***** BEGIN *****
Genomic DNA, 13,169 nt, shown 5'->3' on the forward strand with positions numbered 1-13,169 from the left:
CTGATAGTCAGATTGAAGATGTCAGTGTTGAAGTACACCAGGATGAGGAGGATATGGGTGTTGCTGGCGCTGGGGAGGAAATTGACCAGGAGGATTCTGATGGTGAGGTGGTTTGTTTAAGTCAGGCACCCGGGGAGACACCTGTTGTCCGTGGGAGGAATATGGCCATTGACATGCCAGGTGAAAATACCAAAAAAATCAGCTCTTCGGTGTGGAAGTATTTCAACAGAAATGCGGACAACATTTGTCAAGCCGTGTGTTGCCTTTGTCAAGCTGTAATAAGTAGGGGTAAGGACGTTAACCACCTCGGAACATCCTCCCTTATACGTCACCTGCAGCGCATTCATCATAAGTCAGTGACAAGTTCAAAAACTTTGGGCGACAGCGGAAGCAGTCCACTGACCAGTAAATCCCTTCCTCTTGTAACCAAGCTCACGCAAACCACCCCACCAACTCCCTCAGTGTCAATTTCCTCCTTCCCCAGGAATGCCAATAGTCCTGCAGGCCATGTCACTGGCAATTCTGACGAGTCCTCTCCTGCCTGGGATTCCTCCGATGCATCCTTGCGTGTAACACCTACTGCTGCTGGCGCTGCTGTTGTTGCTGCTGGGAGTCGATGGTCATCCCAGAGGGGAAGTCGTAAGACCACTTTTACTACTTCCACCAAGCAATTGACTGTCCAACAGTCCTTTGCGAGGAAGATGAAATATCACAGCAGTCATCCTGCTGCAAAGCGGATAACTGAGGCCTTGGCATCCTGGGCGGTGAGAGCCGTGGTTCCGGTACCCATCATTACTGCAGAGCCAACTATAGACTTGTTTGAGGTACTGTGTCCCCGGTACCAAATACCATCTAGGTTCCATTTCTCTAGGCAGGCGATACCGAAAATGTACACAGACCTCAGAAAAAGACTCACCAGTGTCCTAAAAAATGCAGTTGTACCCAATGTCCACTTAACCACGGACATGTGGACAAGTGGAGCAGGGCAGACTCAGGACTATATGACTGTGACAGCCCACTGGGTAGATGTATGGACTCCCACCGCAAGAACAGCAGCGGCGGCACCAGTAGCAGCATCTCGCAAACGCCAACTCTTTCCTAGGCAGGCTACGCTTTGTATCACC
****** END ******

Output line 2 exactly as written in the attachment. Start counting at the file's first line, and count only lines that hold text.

CTGATAGTCAGATTGAAGATGTCAGTGTTGAAGTACACCAGGATGAGGAGGATATGGGTGTTGCTGGCGCTGGGGAGGAAATTGACCAGGAGGATTCTGATGGTGAGGTGGTTTGTTTAAGTCAGGCACCCGGGGAGACACCTGTTGTCCGTGGGAGGAATATGGCCATTGACATGCCAGGTGAAAATACCAAAAAAATCAGCTCTTCGGTGTGGAAGTATTTCAACAGAAATGCGGACAACATTTGTCAAGCCGTGTGTTGCCTTTGTCAAGCTGTAATAAGTAGGGGTAAGGACGTTAACCACCTCGGAACATCCTCCCTTATACGTCACCTGCAGCGCATTCATCATAAGTCAGTGACAAGTTCAAAAACTTTGGGCGACAGCGGAAGCAGTCCACTGACCAGTAAATCCCTTCCTCTTGTAACCAAGCTCACGCAAACCACCCCACCAACTCCCTCAGTGTCAATTTCCTCCTTCCCCAGGAATGCCAATAGTCCTGCAGGCCATGTCACTGGCAATTCTGACGAGTCCTCTCCTGCCTGGGATTCCTCCGATGCATCCTTGCGTGTAACACCTACTGCTGCTGGCGCTGCTGTTGTTGCTGCTGGGAGTCGATGGTCATCCCAGAGGGGAAGTCGTAAGACCACTTTTACTACTTCCACCAAGCAATTGACTGTCCAACAGTCCTTTGCGAGGAAGATGAAATATCACAGCAGTCATCCTGCTGCAAAGCGGATAACTGAGGCCTTGGCATCCTGGGCGGTGAGAGCCGTGGTTCCGGTACCCATCATTACTGCAGAGCCAACTATAGACTTGTTTGAGGTACTGTGTCCCCGGTACCAAATACCATCTAGGTTCCATTTCTCTAGGCAGGCGATACCGAAAATGTACACAGACCTCAGAAAAAGACTCACCAGTGTCCTAAAAAATGCAGTTGTACCCAATGTCCACTTAACCACGGACATGTGGACAAGTGGAGCAGGGCAGACTCAGGACTATATGACTGTGACAGCCCACTGGGTAGATGTATGGACTCCCACCGCAAGAACAGCAGCGGCGGCACCAGTAGCAGCATCTCGCAAACGCCAACTCTTTCCTAGGCAGGCTACGCTTTGTATCACC